By Robert Preidt
WEDNESDAY, Aug. 19, 2015 (HealthDay News) -- Millions of workers who put in lots of overtime may be upping their odds for a stroke, a new study contends.
"Working long hours is associated with a significantly increased risk of stroke, and perhaps also coronary heart disease," study author Mika Kivimaki, a professor of epidemiology at University College London, said in a news release from The Lancet. The journal published the findings Aug. 19.
The study couldn't prove cause and effect, but one expert said today's harried workers should seek ways to curb the risk.
"The take-home message for all the workers burning the midnight oil: Make time for physical activity, ensure a proper diet, watch your alcohol consumption and ensure good sleeping habits," said Dr. Paul Wright, chair of neurology at North Shore University Hospital in Manhasset, N.Y.
"If you are not feeling well or if something does not feel right, see your physician," he added.
In the study, Kivimaki's team looked at data from 25 studies that included more than 600,000 men and women in the United States, Europe and Australia. Participants' health outcomes were followed for an average of 8.5 years.
In that study, people who worked 55 hours or more per week were 13 percent more likely to develop heart disease than those who worked the standard 35 to 40 hours a week.
A second analysis of data from 17 studies included nearly 529,000 men and women who were followed for an average of more than seven years. It found that those who worked 55 hours or more a week were one-third more likely to suffer a stroke than those who worked the standard number of hours.
And the longer hours people worked, the higher their stroke risk, the study found. Compared to those who worked a standard number of hours per week, the risk of stroke was 10 percent higher among those who worked 41 to 48 hours and 27 percent higher among those who worked 49 to 54 hours.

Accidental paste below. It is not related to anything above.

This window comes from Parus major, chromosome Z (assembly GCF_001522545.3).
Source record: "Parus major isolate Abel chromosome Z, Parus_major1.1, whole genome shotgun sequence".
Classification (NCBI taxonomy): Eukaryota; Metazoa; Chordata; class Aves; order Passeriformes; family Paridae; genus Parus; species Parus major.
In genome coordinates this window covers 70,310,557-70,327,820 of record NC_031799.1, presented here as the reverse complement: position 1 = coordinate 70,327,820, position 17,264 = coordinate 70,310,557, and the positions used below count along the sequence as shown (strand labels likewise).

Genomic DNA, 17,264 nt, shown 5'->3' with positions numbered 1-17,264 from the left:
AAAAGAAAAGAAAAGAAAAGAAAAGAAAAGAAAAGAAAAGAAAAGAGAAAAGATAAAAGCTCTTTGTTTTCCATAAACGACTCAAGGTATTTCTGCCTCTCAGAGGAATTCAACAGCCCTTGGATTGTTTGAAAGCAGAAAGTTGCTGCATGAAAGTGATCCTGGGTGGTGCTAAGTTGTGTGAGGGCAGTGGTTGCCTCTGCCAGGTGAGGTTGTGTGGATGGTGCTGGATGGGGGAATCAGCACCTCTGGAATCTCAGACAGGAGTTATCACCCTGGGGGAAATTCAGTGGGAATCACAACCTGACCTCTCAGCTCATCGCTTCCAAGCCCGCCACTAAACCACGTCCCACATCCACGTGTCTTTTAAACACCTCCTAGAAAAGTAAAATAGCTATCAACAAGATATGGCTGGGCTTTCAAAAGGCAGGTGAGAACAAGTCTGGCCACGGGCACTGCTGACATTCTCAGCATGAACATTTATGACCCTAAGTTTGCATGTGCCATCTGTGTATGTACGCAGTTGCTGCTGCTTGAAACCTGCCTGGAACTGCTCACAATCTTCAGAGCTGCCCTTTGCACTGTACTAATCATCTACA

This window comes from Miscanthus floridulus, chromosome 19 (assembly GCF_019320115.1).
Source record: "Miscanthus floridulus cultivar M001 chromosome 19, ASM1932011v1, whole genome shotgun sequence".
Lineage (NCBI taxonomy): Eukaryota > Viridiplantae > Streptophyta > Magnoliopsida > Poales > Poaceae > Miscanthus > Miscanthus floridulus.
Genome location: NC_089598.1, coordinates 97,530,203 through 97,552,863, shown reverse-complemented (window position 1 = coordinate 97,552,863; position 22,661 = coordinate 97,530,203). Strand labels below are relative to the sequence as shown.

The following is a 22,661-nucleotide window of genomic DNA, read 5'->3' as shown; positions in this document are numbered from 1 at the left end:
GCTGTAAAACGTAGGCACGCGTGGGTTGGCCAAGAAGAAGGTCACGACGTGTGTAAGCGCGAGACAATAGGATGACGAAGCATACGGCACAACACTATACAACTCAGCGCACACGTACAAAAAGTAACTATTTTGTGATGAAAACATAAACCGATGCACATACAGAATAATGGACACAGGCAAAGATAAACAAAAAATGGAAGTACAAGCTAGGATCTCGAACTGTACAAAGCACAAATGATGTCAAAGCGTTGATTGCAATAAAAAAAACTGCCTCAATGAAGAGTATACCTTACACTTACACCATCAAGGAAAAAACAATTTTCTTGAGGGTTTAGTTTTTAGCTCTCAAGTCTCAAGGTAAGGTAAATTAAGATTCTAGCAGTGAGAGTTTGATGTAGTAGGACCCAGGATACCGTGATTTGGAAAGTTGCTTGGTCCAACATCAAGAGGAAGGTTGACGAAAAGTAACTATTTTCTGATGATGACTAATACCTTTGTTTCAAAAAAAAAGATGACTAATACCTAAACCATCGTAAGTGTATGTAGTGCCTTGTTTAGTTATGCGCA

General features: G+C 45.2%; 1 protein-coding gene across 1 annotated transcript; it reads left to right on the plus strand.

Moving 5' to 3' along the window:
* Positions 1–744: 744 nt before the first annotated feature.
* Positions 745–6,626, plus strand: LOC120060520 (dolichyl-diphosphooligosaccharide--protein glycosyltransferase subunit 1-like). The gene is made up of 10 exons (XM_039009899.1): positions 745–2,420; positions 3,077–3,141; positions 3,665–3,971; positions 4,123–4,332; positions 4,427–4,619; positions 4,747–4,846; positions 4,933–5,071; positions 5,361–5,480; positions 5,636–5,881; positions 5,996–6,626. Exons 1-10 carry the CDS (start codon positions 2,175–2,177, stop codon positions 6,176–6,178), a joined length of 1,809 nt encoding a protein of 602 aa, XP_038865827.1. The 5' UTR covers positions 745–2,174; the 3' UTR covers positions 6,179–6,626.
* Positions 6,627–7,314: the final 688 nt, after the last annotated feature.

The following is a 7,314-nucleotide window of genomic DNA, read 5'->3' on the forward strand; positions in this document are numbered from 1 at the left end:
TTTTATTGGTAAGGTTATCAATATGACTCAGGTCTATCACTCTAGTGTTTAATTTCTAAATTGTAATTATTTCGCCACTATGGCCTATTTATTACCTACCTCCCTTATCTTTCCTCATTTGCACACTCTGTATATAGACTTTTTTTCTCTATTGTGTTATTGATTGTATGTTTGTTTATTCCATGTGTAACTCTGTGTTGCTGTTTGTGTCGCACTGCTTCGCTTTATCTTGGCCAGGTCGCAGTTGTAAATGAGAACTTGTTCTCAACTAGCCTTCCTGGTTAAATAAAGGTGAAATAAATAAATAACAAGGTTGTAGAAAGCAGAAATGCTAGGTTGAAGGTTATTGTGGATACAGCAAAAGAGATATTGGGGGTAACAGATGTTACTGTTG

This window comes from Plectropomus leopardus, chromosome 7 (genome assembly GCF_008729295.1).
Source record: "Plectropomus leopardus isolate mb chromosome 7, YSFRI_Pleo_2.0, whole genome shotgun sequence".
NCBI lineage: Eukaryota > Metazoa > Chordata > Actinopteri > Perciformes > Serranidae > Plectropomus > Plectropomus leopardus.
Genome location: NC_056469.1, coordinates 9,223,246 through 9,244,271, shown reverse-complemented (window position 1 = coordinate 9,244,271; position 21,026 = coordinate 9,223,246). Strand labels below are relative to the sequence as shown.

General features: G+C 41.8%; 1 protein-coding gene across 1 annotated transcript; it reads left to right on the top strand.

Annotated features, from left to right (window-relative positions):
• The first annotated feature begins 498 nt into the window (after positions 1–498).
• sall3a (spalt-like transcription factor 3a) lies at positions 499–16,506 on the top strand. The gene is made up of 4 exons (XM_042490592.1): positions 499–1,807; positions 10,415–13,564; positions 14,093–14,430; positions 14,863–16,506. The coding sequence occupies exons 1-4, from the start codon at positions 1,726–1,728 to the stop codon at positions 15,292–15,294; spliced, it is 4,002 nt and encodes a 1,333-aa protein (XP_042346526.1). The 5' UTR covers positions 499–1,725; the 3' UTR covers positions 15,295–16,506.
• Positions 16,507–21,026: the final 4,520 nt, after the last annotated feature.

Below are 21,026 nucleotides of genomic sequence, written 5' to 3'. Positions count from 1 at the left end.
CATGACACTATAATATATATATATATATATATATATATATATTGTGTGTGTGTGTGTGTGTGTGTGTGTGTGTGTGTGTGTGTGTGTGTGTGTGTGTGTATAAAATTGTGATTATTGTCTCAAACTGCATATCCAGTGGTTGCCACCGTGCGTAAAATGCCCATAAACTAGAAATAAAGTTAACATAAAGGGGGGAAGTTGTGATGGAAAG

Why could long hours at the factory, shop or office be tough on your health? The study authors said a number of factors -- physical inactivity, higher drinking rates and higher stress levels -- may be to blame.
Wright acknowledged that one solution -- simply working less -- is not always in the employee's power.
"Many individuals may not be able to decrease their work hours," he said, so "we need to start to change society's mindset and educate the public that physical activity must be a part of the equation for successful aging and disease prevention."
Also, the study found that "people with long work hours tended not to go to the doctor for evaluations," Wright noted. "With [some] companies now promoting wellness programs, this will hopefully change."
Dr. Stephan Mayer directs neurocritical care at Mount Sinai Health System in New York City. He said that he was "surprised" by the magnitude of the effect seen in the study.
"The risk is almost as bad as smoking, which increases the risk of stroke by about 50 percent," he said. "Although we don't know for sure, to my mind the most plausible explanation is chronic triggering of the stress response that comes with working long hours, pressure to perform, and not enough time for family, loved ones and peaceful rest. "
Mayer believes the findings are "further evidence that we as individuals need to be mindful of and take responsibility for work-life balance."